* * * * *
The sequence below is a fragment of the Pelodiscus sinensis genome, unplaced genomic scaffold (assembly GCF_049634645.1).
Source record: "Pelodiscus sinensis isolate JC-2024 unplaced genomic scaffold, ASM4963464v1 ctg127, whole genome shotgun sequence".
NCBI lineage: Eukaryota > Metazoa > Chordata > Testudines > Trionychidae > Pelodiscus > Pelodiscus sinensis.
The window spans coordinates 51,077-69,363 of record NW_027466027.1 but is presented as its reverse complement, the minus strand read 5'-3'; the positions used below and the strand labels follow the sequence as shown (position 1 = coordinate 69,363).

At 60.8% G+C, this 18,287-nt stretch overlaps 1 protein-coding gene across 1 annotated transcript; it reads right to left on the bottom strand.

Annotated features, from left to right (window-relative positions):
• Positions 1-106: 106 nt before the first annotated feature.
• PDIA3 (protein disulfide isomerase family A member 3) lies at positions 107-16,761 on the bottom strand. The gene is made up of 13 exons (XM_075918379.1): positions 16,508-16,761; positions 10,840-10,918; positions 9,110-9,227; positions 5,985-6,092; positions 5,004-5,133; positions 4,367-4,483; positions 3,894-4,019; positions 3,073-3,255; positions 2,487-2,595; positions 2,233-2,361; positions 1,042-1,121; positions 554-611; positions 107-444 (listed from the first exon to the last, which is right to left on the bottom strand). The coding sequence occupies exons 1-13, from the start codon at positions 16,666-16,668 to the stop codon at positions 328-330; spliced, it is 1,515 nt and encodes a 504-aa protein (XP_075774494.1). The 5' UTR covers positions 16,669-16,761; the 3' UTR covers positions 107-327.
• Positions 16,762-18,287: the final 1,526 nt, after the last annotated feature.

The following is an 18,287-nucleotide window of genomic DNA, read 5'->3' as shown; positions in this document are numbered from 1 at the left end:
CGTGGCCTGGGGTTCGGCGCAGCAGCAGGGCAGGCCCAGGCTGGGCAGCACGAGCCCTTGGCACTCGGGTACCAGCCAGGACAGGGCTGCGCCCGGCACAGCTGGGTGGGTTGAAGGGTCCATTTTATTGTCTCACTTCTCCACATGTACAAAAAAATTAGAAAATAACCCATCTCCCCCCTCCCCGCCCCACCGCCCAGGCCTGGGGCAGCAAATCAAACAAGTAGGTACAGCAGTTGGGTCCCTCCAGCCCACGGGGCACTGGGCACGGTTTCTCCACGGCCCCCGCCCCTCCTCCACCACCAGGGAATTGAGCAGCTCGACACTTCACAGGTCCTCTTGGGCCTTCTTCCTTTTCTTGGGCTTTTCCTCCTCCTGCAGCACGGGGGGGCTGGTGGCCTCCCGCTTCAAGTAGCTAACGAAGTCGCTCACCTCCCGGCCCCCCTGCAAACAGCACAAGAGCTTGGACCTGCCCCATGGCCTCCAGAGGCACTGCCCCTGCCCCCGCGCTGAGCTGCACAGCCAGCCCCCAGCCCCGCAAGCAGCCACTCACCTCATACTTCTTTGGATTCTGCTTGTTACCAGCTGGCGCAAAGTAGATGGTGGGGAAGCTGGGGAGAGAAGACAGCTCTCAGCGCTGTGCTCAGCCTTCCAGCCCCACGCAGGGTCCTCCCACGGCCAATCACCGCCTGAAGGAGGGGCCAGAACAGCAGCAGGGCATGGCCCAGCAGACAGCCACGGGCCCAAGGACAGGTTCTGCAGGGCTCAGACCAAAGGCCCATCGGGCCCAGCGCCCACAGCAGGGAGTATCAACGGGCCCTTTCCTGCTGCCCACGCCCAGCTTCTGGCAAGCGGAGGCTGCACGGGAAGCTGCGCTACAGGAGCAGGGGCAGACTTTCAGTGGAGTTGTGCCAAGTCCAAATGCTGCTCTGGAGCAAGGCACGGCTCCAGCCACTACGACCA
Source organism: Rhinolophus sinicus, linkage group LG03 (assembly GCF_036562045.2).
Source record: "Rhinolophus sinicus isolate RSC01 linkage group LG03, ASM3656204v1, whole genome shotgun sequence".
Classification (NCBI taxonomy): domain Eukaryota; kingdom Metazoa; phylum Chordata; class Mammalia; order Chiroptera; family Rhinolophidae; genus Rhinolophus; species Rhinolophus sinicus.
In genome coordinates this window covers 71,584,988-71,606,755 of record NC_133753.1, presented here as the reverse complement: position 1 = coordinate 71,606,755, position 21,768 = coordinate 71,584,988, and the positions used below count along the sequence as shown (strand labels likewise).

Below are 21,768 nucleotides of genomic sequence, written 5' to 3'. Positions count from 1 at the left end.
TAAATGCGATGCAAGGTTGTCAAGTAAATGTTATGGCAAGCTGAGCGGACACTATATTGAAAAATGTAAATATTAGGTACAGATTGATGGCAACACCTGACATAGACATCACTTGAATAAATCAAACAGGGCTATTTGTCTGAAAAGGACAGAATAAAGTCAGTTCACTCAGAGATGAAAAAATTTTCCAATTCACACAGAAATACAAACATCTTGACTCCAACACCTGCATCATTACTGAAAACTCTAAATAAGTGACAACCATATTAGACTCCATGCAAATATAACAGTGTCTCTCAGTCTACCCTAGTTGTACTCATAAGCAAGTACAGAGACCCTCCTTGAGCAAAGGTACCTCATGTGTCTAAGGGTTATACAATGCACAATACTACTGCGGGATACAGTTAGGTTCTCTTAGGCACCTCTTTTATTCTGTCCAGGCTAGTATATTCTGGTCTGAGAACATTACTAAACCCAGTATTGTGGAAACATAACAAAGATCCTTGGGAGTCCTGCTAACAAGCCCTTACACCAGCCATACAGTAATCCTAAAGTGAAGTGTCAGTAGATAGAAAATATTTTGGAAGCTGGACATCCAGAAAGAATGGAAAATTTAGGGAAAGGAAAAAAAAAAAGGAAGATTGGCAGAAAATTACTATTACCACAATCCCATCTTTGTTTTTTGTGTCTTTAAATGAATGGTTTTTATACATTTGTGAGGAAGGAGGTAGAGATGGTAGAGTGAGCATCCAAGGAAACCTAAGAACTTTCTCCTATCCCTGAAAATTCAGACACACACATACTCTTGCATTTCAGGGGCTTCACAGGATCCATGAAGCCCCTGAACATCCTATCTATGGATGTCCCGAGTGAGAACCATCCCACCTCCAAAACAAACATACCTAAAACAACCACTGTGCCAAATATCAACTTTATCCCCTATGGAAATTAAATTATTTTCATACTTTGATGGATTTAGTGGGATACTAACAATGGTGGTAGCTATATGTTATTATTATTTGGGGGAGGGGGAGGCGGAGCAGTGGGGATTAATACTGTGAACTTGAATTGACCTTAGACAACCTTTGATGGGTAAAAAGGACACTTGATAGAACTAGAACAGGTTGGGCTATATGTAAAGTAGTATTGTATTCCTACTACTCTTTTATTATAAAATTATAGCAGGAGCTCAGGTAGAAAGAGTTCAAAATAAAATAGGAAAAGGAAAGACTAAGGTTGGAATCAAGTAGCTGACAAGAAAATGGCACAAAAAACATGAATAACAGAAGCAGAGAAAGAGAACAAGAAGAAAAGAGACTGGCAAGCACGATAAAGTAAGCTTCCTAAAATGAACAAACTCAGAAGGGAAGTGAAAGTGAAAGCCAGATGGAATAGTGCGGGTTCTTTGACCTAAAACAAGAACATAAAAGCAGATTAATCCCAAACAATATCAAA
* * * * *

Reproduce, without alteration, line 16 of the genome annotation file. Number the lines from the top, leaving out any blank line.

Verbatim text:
Below are 21,768 nucleotides of genomic sequence, written 5' to 3'. Positions count from 1 at the left end.